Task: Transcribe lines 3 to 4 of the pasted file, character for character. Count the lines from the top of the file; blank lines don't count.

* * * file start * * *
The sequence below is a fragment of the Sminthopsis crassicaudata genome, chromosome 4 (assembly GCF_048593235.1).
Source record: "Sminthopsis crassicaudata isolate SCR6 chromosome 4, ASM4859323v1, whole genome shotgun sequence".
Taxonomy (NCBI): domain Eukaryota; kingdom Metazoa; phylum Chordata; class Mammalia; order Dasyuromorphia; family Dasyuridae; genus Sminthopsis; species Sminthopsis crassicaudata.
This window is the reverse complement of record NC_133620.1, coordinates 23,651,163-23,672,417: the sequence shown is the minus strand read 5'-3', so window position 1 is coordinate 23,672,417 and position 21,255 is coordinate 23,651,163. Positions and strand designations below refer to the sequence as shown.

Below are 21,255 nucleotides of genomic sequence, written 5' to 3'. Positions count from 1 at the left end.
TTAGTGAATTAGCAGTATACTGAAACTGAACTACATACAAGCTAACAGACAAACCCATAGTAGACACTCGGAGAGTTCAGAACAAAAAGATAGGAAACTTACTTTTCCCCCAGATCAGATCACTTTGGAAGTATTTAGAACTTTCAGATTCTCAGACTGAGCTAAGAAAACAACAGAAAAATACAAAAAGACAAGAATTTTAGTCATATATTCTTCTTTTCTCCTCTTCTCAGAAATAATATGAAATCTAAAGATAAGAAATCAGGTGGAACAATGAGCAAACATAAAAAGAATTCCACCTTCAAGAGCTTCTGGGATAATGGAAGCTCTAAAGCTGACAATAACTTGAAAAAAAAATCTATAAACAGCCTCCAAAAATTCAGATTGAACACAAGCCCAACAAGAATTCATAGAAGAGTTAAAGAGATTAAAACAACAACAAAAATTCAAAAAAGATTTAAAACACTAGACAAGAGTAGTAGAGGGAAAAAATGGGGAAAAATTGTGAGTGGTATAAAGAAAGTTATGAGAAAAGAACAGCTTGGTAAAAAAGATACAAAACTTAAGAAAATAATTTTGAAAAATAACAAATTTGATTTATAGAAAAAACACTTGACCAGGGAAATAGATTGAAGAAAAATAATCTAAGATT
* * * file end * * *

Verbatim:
Taxonomy (NCBI): domain Eukaryota; kingdom Metazoa; phylum Chordata; class Mammalia; order Dasyuromorphia; family Dasyuridae; genus Sminthopsis; species Sminthopsis crassicaudata.
This window is the reverse complement of record NC_133620.1, coordinates 23,651,163-23,672,417: the sequence shown is the minus strand read 5'-3', so window position 1 is coordinate 23,672,417 and position 21,255 is coordinate 23,651,163. Positions and strand designations below refer to the sequence as shown.